The Underground Railroad was written by Colson Whitehead, author of five other award-winning novels as well as essays and a non-fiction account of the 2011 World Series of Poker called The Noble Hustle. He has been awarded a Guggenheim Fellowship and a MacArthur Fellowship.
In this #1 New York Times bestseller by Colson Whitehead, Cora is a young slave on a cotton plantation in Georgia. An outcast even among her fellow Africans, she is on the cusp of womanhood—where greater pain awaits. And so when Caesar, a slave who has recently arrived from Virginia, urges her to join him on the Underground Railroad, she seizes the opportunity and escapes with him.
In Colson Whitehead’s Pulitzer Prize-winning ingenious conception, the Underground Railroad is no mere metaphor: engineers and conductors operate a secret network of actual tracks and tunnels beneath the Southern soil. Cora embarks on a harrowing flight from one state to the next, encountering, like Gulliver, strange yet familiar iterations of her own world at each stop. As Whitehead brilliantly re-creates the terrors of the antebellum era, he weaves in the saga of our nation, from the brutal abduction of Africans to the unfulfilled promises of the present day. The Underground Railroad is both the gripping tale of one woman’s will to escape the horrors of bondage—and a powerful meditation on the history we all share.
[From Amazon books]
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1. How is your understanding of slavery in America different now than it was before reading the book? Did it prompt you to do any more research or find out any other stories about people who escaped?
2. Days before Cora decides to leave, a man is brutally tortured for an escape attempt. How does this affect you as a reader?
3. Many of the scenes on the Randall plantation are graphic. Why do you think Whitehead chose to include these scenes?
4. In The Underground Railroad, the narration switches perspectives. Did seeing some scenes from Cora’s point of view and some scenes from Ridgeway’s point of view change your opinion about any of the characters? Why do you think the author chose to do this?
5. What role do you think stories play in Cora’s survival? What about other travelers on the underground railroad?
6. Why do you think the author chose to use the magical realism of a literal underground railroad?
7. Does Ethel telling her story change your perception of her? Why or why not?
8. Why do you think Ridgeway bought Cora a dress and took her out to dinner while she was still in chains?
9. Did you find anything surprising in The Underground Railroad? Were there any turn of events you didn’t expect?
10. How do you feel about Mabel’s decision to run away? Does your opinion of her change after you learn of what really happened to Cora’s mother?
11. Do you see any present day events reflected in the novel? How does this make you feel?
12. “Each thing had a value … In America the quirk was that people were things.” How does the idea of people as property play out in ways you didn’t expect throughout the book? Does that change your view of slavery in America?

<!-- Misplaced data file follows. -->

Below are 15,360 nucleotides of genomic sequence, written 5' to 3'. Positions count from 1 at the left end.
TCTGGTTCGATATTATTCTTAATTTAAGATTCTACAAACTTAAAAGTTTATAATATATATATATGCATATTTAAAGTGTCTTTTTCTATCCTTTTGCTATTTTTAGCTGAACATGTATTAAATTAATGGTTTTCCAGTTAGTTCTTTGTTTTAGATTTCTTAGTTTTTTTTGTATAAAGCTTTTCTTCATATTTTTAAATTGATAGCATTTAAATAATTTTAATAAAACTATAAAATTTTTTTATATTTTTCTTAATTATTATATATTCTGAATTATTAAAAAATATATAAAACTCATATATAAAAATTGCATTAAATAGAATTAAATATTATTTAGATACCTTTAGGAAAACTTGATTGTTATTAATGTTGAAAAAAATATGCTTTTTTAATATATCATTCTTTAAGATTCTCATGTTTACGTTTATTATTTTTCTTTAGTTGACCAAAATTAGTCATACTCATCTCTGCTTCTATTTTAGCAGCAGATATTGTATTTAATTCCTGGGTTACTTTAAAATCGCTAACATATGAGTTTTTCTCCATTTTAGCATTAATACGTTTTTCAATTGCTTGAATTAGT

13. The author creates emotional instability for the reader by lulling them into a false sense of security. How does this sense of fear affect the reading?
[From Book riot]
The Underground Railroad is a powerful read. It also could be considered uncomfortable because it does away with any of the idealism surrounding those in the South who held slaves and willfully treated them viciously. The reader is sorely tested by the vivid descriptions of the “mythical” physical characteristics of the Underground Railroad. While reading this book you know that such a physical railroad did not exist. This was challenged by the author’s repeated and compelling descriptions of a station with the locomotive and cars and tracks as they must have existed metaphorically in the minds of those affected. Added to this were descriptions of the digging of the tunnel ever heading north.
The brutality was portrayed without pulling any punches. The feelings of Cora and her mother about a tiny plot of land they could call their own is hard to ignore. The story is told in a bit of a dream state floating unrealistically from one experience to the other without the necessity of structural integrity. These events were portrayed as examples as the author skillfully wove lives that could have been and did so in realistic if tragic ways.
The protagonist was forthright and persistent while always holding something back. In the end she regretted this behavior. The weakness and ambivalence of the slave hunters hinted at the character and capabilities of these men.
The events in Indiana at the welcoming community were undoubtedly a bit of dreamland but the ending with its cruelty was back to the reality to be dealt with. The author did leave a nice feeling for the reader in the way he dealt with Mabel who did not desert her daughter.
A question for the reader, did this change your feeling about slavery. The answer for me would be no for most, but some for others. The yes is that it cast even clearer light on the brutality that was thrust on the victims of this heinous practice. The reading is not light, but its lesson cannot be ignored.
By Gene Helveston
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